She said: “It’s a physical job, and it’s a dirty job, that’s probably part of it, but the main problem definitely lies in the fact that there are no women as an example. It’s a bit of a vicious cycle, women are scarce in the industry, so women who might potentially want to work in the industry are put off.”

Ten years ago, there seemed to be a decline in butcheries, closing largely down to consumers buying their meat from supermarkets. However, it seems that the tide has turned, and people are buying with their meat from local butchers.

Jessica said: “Supermarkets had effectively monopolised the industry. That changed probably about 5 or 6 years ago, the horsemeat scandal did a lot for this, and people now really want to know what they’re eating and trust in what they put in their bodies. Only a butcher can really tell you that – unfortunately, you won’t know by picking something up from a shelf.”

She added: “We need to understand as a nation that cutting meat completely out of your diet isn’t the healthiest option but eating very good quality meat less often than industrially farmed meat every day is. The change will start at the consumer level – as soon we are realising buying cheap meat is bad for both us and the environment, there’ll be a shift.”

Ginger Pig
The Ginger Pig

Jessica’s advocacy and passion are evident and whilst she is not handling meat every day (within her role as Online Operations Manager at Ginger Pig – the UK’s largest and most renowned butchers in the industry) she teaches butchery masterclasses and still gets her hands ‘dirty’ as much as she can. 

She said: “I just love that there’s so much to learn, still, after ten years. There’ll always be a new wave of cooking style that changes how we cut our meat, another style of butchery that becomes trendy and it’s ever-changing. It’s also so fascinating to be in this industry at such a crucial time, and especially working for Ginger Pig. I love that most of our management team are women – that’s pretty special!”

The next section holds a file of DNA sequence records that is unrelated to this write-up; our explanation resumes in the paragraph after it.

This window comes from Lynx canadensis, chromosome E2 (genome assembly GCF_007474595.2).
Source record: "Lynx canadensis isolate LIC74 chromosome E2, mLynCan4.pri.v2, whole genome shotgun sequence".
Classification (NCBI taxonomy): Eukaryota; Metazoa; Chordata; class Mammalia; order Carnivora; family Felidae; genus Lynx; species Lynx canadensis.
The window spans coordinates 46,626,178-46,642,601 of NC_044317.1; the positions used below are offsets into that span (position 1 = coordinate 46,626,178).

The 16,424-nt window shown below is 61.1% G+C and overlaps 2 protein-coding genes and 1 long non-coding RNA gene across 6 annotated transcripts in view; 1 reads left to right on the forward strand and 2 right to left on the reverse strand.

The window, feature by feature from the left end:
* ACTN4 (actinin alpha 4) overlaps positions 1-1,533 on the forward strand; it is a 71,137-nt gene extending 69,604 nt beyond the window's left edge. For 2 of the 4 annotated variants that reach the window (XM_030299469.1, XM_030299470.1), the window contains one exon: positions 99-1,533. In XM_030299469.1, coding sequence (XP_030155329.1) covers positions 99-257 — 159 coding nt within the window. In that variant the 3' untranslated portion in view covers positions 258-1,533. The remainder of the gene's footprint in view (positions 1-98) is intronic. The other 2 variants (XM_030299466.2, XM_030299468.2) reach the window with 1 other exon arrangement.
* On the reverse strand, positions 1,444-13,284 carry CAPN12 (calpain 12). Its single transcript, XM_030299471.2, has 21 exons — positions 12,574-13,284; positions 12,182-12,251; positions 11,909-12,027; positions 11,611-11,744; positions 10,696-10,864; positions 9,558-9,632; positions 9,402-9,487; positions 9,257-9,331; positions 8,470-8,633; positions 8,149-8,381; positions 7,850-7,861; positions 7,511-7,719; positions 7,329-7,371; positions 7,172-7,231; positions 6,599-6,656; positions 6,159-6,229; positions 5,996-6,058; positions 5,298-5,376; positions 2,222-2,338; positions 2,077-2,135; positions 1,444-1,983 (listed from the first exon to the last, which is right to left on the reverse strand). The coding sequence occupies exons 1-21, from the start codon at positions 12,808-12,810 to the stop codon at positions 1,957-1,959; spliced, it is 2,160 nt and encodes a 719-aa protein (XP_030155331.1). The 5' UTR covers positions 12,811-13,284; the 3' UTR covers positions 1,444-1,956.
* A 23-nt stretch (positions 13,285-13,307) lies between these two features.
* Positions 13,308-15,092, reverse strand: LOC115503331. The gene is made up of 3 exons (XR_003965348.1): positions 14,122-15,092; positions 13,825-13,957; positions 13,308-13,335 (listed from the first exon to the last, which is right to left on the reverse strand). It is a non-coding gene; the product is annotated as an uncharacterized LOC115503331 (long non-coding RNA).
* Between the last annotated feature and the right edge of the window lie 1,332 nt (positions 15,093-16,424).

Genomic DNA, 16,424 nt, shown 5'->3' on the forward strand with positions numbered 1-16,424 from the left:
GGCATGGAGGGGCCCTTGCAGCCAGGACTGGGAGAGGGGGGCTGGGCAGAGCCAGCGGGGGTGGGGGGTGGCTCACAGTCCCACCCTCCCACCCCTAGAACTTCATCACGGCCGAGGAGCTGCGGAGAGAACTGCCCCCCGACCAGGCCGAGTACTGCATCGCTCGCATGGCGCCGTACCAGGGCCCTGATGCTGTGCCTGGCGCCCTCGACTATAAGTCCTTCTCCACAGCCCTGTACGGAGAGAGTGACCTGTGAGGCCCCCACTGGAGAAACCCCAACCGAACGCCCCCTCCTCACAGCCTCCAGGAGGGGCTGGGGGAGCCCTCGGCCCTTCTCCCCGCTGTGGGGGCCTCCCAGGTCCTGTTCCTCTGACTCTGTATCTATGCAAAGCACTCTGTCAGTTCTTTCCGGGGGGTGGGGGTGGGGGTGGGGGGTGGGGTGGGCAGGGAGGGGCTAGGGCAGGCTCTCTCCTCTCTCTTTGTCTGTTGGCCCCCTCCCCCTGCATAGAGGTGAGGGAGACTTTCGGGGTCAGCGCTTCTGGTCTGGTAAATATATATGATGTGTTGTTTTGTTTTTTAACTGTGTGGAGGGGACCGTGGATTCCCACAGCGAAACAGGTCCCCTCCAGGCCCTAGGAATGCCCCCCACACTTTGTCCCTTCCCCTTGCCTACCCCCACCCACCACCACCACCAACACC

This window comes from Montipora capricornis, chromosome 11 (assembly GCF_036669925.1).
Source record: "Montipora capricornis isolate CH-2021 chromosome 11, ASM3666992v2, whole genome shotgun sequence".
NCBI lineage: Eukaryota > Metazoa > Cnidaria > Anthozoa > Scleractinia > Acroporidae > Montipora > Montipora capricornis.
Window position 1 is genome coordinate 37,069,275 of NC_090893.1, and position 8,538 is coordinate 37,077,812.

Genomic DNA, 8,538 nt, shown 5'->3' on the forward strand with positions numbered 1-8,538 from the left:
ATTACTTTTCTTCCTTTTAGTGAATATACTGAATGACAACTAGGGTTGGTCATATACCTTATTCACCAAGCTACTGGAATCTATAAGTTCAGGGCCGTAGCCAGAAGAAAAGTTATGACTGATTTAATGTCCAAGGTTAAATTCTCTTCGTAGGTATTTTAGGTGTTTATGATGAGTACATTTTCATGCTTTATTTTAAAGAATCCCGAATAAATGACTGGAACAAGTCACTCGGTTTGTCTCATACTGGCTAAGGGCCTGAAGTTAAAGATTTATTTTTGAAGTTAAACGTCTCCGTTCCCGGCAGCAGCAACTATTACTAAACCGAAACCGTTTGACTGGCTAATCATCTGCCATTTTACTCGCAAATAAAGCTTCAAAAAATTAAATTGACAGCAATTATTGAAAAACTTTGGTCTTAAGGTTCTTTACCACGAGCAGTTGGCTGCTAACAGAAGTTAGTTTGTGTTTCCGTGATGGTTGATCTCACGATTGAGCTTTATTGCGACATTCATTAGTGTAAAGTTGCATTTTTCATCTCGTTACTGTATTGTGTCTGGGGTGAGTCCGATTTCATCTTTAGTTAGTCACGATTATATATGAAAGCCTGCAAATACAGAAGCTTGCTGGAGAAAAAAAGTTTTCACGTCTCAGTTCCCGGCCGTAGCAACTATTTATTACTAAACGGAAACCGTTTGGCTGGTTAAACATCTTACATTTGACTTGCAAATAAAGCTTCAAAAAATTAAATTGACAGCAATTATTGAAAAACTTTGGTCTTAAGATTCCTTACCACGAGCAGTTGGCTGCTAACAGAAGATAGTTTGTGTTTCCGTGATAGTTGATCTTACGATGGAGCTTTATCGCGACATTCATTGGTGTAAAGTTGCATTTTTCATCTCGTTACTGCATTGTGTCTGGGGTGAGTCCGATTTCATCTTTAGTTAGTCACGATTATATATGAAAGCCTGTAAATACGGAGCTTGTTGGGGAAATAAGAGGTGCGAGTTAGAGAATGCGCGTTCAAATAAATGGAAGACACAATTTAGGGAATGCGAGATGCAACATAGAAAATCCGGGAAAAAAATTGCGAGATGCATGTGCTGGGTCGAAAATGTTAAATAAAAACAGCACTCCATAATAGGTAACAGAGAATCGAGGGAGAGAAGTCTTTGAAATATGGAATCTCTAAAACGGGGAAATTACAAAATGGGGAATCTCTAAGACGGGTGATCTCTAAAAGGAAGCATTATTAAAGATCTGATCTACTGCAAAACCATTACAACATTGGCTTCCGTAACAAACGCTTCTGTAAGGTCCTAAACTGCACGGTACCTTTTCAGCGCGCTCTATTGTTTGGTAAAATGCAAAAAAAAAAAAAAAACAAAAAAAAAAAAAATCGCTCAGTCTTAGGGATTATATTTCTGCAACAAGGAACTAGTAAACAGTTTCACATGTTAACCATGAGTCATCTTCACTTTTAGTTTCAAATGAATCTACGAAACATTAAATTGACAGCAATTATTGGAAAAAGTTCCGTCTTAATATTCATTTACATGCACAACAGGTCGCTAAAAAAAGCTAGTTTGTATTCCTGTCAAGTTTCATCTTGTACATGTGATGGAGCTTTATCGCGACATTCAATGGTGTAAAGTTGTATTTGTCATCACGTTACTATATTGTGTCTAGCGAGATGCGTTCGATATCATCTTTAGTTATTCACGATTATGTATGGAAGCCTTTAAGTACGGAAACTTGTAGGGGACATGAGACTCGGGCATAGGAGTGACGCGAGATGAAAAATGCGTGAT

Would she encourage a young person who is considering a career as a butcher to go for it? Absolutely! 

“The best way to prepare yourself is to eat!" She said. "Go out to restaurants, try a cut of meat that you wouldn’t normally, push yourself out of your comfort zones with offals and something unusual. The more you know from this point of view the more it’ll help you when you finally get behind a counter. It’s also really important to find a good place to start – a butchery that buys in whole carcasses from small, independent farms. You’ll be able to see the whole carcass breakdown which is super important to understanding where the meat comes from.”

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Mastering the art of butchery

Choosing a favourite cut of meat as a butcher could be considered an impossible task but apparently nothing  'will beat a chicken thigh'.

"We’re so programmed as a society to prefer breast meat that it’s impacted the genetics of the chickens that we buy," explained Jessica. "They’re bred specifically for bigger breasts so that retailers can make more money. Thigh and leg meat, though, is a thousand times tastier because of the darker meat and fat. Slow-roasted chicken thighs, skin on, with a coconut curry sauce and rice is a simple but delicious midweek meal.”

As well as work, Jessica is a keen blogger and has also written for a variety of different publications. She studied Creative Writing at University, attaining not only a degree but an MA too. She attributes her passion for writing to her childhood passion for creating stories. 

She has recently signed a book deal and her debut book ‘Girl on the Block’ will be published next Spring. 

"I’m really lucky and feel so privileged, to have had some amazing opportunities."

By Emma Harrison

@canteenemma

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The  Staff Canteen

The Staff Canteen

Editor 5th October 2018

10 Minutes With: Jessica Wragg, Gingerpig